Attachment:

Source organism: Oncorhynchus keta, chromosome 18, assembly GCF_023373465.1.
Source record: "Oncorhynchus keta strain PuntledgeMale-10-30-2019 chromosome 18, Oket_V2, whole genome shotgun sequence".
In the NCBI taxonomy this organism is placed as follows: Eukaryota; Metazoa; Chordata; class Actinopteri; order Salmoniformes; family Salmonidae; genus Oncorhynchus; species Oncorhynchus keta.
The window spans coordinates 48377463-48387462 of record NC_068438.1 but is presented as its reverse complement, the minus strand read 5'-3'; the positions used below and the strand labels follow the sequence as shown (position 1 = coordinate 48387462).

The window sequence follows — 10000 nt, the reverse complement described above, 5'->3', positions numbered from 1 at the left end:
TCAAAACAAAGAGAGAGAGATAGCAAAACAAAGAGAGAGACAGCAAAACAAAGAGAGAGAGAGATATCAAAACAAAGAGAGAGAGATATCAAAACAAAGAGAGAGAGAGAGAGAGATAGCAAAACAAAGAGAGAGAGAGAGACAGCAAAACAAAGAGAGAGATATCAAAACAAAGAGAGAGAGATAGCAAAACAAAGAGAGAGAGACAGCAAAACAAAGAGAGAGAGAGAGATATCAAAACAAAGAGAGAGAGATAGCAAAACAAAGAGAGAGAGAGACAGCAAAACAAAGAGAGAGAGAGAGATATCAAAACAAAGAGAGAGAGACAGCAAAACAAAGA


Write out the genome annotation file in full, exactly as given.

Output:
Source organism: Oncorhynchus keta, chromosome 18, assembly GCF_023373465.1.
Source record: "Oncorhynchus keta strain PuntledgeMale-10-30-2019 chromosome 18, Oket_V2, whole genome shotgun sequence".
In the NCBI taxonomy this organism is placed as follows: Eukaryota; Metazoa; Chordata; class Actinopteri; order Salmoniformes; family Salmonidae; genus Oncorhynchus; species Oncorhynchus keta.
The window spans coordinates 48377463-48387462 of record NC_068438.1 but is presented as its reverse complement, the minus strand read 5'-3'; the positions used below and the strand labels follow the sequence as shown (position 1 = coordinate 48387462).

The window sequence follows — 10000 nt, the reverse complement described above, 5'->3', positions numbered from 1 at the left end:
TCAAAACAAAGAGAGAGAGATAGCAAAACAAAGAGAGAGACAGCAAAACAAAGAGAGAGAGAGATATCAAAACAAAGAGAGAGAGATATCAAAACAAAGAGAGAGAGAGAGAGAGATAGCAAAACAAAGAGAGAGAGAGAGACAGCAAAACAAAGAGAGAGATATCAAAACAAAGAGAGAGAGATAGCAAAACAAAGAGAGAGAGACAGCAAAACAAAGAGAGAGAGAGAGATATCAAAACAAAGAGAGAGAGATAGCAAAACAAAGAGAGAGAGAGACAGCAAAACAAAGAGAGAGAGAGAGATATCAAAACAAAGAGAGAGAGACAGCAAAACAAAGA